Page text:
Tuesday morning, Attorney General Jeff Sessions, longtime critic of immigration in all its culture-diluting forms and vehement opponent of the Deferred Action for Childhood Arrivals program, walked to a microphone with a smile on his face and got right down to business: “Good morning,” he said. “I am here today to announce that the program known as DACA that was effectuated under the Obama administration is being rescinded.”
Sessions then made a case against DACA on constitutional grounds, throwing in some tendentious assertions about “illegal aliens” taking jobs from native-born Americans, but he didn’t address exactly how this order would be carried out.
President Donald Trump put out a statement Tuesday confirming that in six months, DACA recipients will begin to lose their status, and calling on Congress to pass legislation to address the fate of these nearly 800,000 young people, who were raised in the United States and are waiting to hear whether they’ll have their legal status revoked and potentially be deported to countries they barely know. That came after Trump tweeted, “Congress, get ready to do your job - DACA!” as though he were getting the crowd revved up at a rodeo. The best translation of that is, “This isn’t my problem anymore!”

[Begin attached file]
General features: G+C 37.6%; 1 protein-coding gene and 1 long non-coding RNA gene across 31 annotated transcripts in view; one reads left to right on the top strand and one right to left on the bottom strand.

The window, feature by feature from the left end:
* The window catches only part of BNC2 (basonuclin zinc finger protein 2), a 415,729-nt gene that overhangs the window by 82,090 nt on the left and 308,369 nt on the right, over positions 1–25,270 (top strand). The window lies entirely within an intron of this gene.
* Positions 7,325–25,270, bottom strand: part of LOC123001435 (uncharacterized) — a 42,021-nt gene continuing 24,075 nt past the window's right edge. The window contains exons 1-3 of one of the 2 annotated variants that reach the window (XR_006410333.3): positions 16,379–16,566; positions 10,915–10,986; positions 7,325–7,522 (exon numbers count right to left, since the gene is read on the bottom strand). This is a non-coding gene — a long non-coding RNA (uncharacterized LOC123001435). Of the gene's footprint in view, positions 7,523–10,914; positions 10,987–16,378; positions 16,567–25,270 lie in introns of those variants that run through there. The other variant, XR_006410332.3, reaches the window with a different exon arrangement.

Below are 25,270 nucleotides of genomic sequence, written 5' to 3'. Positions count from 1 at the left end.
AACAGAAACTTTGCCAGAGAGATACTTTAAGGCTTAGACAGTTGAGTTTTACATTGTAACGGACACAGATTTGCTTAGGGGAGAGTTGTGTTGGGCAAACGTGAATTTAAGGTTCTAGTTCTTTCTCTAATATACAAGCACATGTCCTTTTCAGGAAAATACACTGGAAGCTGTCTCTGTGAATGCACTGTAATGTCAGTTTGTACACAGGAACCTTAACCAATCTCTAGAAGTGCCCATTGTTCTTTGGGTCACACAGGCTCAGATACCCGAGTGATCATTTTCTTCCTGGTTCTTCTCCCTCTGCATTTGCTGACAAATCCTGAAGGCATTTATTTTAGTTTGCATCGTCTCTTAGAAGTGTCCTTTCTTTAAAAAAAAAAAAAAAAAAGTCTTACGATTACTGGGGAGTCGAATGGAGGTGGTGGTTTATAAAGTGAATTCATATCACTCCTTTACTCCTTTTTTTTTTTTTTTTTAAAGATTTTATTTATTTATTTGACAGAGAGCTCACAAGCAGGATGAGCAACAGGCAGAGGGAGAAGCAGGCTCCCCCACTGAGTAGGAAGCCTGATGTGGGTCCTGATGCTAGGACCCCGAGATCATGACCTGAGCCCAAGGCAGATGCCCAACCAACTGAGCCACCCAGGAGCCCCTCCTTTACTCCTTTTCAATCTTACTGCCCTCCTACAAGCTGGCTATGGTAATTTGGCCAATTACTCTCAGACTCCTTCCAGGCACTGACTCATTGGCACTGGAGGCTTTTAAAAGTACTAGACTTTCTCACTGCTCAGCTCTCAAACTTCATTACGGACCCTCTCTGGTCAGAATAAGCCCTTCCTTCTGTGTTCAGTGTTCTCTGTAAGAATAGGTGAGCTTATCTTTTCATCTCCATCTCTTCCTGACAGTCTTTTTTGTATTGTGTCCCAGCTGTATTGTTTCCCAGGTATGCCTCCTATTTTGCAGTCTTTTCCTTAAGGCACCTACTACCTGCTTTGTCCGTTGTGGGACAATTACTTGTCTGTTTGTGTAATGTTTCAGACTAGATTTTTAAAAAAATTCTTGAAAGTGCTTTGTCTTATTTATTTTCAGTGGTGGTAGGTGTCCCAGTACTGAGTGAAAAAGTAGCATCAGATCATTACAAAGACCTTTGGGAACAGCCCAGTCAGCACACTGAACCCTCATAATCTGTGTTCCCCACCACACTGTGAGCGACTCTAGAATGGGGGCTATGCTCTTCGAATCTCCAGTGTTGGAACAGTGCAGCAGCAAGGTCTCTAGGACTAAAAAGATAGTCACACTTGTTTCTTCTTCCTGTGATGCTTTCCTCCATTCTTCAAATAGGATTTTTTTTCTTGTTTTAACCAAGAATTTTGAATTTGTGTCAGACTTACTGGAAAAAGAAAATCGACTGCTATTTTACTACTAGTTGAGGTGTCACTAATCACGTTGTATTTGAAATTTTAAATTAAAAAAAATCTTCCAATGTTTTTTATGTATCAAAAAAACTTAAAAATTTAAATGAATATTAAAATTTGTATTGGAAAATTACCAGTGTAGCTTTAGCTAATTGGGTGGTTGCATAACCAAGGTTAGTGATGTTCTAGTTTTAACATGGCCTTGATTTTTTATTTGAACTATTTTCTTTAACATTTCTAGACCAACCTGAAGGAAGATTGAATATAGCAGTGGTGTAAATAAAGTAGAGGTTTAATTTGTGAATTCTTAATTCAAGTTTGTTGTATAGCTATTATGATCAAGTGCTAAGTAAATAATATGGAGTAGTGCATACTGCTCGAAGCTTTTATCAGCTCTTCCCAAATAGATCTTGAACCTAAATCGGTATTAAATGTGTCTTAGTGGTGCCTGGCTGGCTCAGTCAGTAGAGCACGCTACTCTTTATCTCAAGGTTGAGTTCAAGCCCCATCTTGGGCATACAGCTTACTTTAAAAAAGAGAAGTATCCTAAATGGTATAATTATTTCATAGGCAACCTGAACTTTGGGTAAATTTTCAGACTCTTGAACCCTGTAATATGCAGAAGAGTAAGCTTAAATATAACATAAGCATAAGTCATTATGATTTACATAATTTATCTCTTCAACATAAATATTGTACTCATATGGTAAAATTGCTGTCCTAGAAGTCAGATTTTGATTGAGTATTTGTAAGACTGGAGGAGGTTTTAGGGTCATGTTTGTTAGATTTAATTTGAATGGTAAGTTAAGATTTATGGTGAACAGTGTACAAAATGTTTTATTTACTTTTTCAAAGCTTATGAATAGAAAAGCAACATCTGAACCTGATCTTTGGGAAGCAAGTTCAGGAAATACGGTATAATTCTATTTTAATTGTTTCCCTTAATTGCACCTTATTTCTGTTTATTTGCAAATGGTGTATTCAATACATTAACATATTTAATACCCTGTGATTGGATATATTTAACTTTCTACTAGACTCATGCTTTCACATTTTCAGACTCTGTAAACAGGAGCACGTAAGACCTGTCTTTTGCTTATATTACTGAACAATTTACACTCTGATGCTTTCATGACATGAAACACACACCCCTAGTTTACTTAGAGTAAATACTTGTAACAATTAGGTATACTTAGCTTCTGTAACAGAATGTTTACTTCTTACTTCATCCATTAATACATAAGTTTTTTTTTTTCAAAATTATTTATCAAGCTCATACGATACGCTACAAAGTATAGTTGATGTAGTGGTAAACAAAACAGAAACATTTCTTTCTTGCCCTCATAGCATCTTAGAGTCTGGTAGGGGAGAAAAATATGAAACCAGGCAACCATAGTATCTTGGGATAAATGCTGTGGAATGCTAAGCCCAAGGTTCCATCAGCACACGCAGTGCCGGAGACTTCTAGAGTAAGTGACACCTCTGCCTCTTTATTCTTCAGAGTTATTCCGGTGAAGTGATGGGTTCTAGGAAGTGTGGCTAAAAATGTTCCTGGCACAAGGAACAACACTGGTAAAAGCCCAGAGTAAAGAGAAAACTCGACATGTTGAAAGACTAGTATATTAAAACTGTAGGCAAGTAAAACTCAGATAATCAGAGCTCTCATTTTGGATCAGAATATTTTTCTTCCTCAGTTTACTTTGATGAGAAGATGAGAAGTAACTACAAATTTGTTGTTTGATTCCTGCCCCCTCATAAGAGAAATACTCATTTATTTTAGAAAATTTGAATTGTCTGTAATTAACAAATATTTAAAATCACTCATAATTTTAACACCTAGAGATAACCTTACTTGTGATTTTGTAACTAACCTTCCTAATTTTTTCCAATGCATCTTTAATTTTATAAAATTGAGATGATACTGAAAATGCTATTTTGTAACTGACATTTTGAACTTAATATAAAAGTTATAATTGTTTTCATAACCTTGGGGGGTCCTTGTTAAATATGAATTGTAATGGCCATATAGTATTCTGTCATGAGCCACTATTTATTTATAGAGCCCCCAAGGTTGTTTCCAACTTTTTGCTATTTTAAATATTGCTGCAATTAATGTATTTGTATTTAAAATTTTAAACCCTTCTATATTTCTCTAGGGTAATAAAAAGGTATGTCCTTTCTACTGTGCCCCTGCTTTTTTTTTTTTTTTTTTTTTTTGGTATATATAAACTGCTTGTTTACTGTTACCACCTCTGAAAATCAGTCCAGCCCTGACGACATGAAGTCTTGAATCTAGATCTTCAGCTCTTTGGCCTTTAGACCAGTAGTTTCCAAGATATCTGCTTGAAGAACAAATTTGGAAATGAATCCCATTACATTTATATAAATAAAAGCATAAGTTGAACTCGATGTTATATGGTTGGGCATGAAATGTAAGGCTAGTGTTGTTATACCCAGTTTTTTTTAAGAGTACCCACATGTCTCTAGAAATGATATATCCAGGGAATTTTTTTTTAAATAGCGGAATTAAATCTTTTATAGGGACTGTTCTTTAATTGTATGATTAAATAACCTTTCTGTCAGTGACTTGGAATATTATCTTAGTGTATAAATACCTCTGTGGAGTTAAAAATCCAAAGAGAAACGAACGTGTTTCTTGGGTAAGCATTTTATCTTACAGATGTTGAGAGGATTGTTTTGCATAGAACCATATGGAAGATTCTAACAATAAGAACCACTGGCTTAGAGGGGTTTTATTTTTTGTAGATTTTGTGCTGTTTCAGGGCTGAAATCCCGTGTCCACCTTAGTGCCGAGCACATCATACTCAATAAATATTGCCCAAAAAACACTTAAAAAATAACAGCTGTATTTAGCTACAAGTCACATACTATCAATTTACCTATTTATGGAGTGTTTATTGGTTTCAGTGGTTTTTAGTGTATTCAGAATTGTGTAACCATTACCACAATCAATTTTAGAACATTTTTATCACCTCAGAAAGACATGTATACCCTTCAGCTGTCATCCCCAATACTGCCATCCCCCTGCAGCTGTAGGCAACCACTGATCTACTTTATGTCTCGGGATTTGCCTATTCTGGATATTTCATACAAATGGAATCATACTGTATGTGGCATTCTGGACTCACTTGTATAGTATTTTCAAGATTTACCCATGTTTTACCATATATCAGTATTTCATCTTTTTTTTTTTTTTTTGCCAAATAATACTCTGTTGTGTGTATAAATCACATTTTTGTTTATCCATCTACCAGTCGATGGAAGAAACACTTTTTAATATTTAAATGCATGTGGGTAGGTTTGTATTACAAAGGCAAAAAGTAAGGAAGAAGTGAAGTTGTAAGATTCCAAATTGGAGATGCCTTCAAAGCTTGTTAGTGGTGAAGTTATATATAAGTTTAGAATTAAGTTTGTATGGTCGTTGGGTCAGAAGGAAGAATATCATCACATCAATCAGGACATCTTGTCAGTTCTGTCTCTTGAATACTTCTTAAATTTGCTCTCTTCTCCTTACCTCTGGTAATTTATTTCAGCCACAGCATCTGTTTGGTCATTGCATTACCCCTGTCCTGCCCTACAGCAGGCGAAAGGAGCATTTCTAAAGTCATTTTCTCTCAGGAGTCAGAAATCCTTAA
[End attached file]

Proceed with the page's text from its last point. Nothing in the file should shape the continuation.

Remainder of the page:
But can Congress actually fix it?
There’s no simple answer — instead, there are a lot of difficult questions, multiple competing proposals and some possibly insurmountable roadblocks. So let’s try to sift through them.